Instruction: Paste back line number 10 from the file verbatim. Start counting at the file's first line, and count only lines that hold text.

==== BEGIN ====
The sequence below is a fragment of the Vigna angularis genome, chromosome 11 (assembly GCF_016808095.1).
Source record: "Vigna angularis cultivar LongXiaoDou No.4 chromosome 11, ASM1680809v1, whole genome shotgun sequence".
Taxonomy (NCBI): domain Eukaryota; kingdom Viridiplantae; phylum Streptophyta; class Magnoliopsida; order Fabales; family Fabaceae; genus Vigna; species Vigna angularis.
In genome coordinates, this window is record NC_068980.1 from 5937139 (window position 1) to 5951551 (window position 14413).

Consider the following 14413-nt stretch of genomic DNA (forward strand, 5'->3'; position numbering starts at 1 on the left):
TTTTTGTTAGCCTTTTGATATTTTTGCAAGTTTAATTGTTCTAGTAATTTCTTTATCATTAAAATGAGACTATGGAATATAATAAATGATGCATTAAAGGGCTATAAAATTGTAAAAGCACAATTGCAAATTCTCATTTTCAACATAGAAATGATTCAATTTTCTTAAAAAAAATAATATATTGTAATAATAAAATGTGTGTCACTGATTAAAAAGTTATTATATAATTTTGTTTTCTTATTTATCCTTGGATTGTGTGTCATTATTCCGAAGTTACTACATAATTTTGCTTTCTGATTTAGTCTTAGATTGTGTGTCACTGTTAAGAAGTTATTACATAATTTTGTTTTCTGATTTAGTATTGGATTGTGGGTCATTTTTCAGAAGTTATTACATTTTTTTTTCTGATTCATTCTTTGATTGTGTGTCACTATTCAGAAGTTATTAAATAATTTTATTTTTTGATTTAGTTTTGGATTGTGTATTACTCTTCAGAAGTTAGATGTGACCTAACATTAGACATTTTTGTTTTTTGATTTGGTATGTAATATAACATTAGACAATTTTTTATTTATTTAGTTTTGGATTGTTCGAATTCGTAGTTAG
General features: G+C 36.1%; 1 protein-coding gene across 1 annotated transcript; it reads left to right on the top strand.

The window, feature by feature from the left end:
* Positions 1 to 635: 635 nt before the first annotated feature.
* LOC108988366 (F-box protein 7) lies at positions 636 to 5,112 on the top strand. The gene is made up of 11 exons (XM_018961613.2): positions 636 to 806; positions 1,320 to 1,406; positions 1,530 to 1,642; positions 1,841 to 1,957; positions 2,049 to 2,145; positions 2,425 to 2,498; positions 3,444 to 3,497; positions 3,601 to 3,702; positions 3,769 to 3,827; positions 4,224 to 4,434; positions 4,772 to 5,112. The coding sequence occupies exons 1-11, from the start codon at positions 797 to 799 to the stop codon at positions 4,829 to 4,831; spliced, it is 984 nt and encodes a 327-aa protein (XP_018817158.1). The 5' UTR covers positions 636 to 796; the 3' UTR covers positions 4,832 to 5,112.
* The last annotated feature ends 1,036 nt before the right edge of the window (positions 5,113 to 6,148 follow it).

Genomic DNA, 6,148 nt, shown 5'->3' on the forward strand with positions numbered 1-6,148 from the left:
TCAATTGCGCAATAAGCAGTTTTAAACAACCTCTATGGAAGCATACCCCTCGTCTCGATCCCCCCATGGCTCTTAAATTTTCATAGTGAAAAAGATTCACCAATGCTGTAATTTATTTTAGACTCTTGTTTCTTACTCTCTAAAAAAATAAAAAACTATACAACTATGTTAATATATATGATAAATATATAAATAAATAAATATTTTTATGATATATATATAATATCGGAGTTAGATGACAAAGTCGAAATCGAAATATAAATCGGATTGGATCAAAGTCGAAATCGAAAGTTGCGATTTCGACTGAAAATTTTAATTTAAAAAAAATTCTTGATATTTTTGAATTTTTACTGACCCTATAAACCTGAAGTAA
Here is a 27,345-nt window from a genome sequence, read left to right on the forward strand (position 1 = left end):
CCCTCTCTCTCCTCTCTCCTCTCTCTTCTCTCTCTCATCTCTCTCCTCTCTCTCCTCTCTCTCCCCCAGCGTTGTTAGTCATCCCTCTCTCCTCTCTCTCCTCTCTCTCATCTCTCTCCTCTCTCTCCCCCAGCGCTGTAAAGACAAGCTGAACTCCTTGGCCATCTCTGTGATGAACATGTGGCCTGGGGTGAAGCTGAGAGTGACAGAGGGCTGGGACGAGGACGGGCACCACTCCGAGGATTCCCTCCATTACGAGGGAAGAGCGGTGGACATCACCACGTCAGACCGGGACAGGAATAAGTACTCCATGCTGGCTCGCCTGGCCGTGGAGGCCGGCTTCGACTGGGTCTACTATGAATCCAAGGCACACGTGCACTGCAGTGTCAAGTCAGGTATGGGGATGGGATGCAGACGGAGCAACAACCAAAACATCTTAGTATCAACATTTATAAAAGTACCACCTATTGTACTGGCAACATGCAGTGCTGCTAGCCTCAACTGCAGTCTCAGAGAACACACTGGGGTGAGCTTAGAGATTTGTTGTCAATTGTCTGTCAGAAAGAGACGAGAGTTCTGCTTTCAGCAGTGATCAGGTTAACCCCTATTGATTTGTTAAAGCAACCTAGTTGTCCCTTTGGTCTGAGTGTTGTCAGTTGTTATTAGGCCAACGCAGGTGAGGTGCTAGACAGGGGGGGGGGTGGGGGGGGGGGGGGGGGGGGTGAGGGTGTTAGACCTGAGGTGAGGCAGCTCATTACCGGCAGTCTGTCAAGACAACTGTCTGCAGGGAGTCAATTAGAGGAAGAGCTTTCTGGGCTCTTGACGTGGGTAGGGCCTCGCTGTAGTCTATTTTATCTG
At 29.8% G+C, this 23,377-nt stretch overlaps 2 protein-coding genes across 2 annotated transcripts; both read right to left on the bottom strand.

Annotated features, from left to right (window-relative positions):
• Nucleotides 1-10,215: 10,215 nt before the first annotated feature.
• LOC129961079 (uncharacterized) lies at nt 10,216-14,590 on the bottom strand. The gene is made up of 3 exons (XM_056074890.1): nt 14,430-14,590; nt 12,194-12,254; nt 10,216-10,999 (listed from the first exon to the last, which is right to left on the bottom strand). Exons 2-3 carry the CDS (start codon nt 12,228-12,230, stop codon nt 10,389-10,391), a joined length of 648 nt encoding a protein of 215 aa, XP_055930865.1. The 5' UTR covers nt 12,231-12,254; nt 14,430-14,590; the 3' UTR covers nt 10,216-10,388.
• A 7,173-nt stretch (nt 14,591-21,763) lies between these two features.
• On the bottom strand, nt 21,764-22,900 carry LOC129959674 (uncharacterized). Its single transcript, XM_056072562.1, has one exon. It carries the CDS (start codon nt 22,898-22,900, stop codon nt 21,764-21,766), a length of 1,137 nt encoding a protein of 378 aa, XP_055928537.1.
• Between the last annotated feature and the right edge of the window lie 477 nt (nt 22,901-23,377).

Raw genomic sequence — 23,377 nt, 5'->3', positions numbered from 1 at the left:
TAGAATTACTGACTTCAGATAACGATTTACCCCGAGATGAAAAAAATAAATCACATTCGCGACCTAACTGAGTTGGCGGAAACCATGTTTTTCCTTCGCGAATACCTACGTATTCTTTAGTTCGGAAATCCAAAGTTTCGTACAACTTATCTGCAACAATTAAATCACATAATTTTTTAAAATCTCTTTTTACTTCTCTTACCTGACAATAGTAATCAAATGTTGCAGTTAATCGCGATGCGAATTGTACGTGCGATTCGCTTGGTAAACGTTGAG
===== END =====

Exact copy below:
* LOC108988366 (F-box protein 7) lies at positions 636 to 5,112 on the top strand. The gene is made up of 11 exons (XM_018961613.2): positions 636 to 806; positions 1,320 to 1,406; positions 1,530 to 1,642; positions 1,841 to 1,957; positions 2,049 to 2,145; positions 2,425 to 2,498; positions 3,444 to 3,497; positions 3,601 to 3,702; positions 3,769 to 3,827; positions 4,224 to 4,434; positions 4,772 to 5,112. The coding sequence occupies exons 1-11, from the start codon at positions 797 to 799 to the stop codon at positions 4,829 to 4,831; spliced, it is 984 nt and encodes a 327-aa protein (XP_018817158.1). The 5' UTR covers positions 636 to 796; the 3' UTR covers positions 4,832 to 5,112.